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Porsche GT boss: new 911 GT3 RS 'most complicated' project ever

Andreas Preuninger talks TG through the latest track-honed wündercar

Published: 05 Sep 2022

The 992-generation 911 GT3 is already an ‘extreme’ car, at least according to the boss of Porsche’s GT division Andreas Preuninger. So extreme, he wanted to immediately make it more extreme.

“We always challenge ourselves,” he told TG, which is why we’re staring down the aero-honed flanks of what is essentially a racecar for the road, the new Porsche 911 GT3 RS.

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“From the mechanical side we thought we could be a little better,” he said. “Use the wider platform of the Turbo, fit in bigger tyres with a bigger contact patch, but then there’s the other thing...”


“You need the downforce in the fast corners,” he said, “and I always wanted to do something active aerodynamically. The McLaren Senna had it, and I loved it and said, ‘we have to do this but do it better’.” A laugh as he acknowledges the shade thrown. “Sorry for that!”

Yup, for the first time in the GT3 RS’s life, it comes with proper active aero. There are continually adjustable wing elements in the front and on the two-part, DRS-style rear wing that generate twice as much downforce as the previous GT3 RS, and three times as much as that already ‘extreme’ GT3.

“And it’s not only solid-state, like on or off,” Preuninger said of the adjustable aero. "It’s infinitesimal. It goes in five-degree angles and the computer knows exactly how much downforce the car can take. You can do it manually as well.”

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He noted how the ‘wind really hugs the car’, a result of spending countless hours in the wind tunnel.

Other innovations allowed the aero to really flourish, too. He pointed to things like the doors being fully carbon fibre and the ‘mono radiator concept’ whereby the GT3 RS’s traditional three-radiator layout was shelved in favour of a single central, angled unit stuck in the car’s nose taking up the front boot space. That’s an idea utilised successfully on the Le Mans class-winning 911 RSR and GT3 R. That central radiator allows the fitment of those continually adjustable front aero elements.

Porsche 911 GT3 RS


It’s ‘relatively easy’, Preuninger said, for a 4.0-litre race car to make somewhere in the region of 570bhp, but for the new GT3 RS it's been pegged back to 517bhp because of emissions. “Customers are asking me why we didn’t [make it more powerful], and it’s because we have to fulfil worldwide regulations.”

Deploying a mantra straight from the Gordon Murray school of supercar design, Preuninger said that "around 525 [PS] is the sweet spot anyway, because with more power you need bigger brakes, you need more weight put in the car... we’re pretty quick with this one already.” ‘Pretty quick’: the new GT3 RS claims 0-62mph in 3.2 seconds and a top speed of 184mph.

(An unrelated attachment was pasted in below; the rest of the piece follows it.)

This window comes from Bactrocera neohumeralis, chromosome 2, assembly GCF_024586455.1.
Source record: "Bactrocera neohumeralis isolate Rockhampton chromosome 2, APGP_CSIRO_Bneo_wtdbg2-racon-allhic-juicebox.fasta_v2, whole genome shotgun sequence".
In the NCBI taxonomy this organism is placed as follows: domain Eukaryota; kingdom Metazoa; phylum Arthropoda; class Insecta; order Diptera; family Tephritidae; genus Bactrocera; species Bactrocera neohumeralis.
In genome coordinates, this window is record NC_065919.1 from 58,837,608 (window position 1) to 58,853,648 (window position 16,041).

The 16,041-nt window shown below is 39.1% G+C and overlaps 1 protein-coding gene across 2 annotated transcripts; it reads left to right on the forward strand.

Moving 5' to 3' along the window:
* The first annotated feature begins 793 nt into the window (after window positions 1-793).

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If the engine’s pushing to the max, Preuninger was looking at everything else on the car.


In terms of the suspension meanwhile, the third ‘innovation’ comes via fine-tuning of the compression and rebound of the dampers on both axles, and in several stages. Even the rear diff can be adjusted via a steering-wheel mounted button, another idea Preuninger carried over from Porsche’s motorsport cars.

“This was by far the most complicated project we have ever done,” Preuninger said about the 992 GT3 RS. “It’s been the most difficult and challenging RS project we’ve had... and we’re still not 100 per cent ready.”

That’s right, the show car unveiled is "99.5 per cent" there, and Preuninger admitted there’s still some work left before it goes into series production. Not on the looks, mind.

“For me personally, it looks stylish. You could drive it to the opera... if it was in black or something! But it is absolutely top dog on the track.”

The Nürburgring

And speaking of the track, Preuninger doesn’t think this car can top the Manthey Racing GT2 RS’s exploits around the Green Hell. “One has to be realistic. The GT2 RS with the MR package is 200 horsepower more powerful and gets a lot more torque. And on the Nürburgring you have three sections where you can really use that power.

“We gain a lot of time in the corners [in the new GT3 RS] as a matter of fact, but maybe we lose time, especially against the GT2 RS, on the straight. So we’re quite curious if we can beat it. I personally have my doubts.”

Despite Preuninger’s doubts – valid coming from such experience – he still reckons the new GT3 RS’s ‘Ring time will be relatively on the same level.

“We’ll have to wait until October,” he said about any Nürburgring attempts, “but it will be quicker than the GT3.”

A car that’s already fairly extreme...

Porsche 911 GT3 RS

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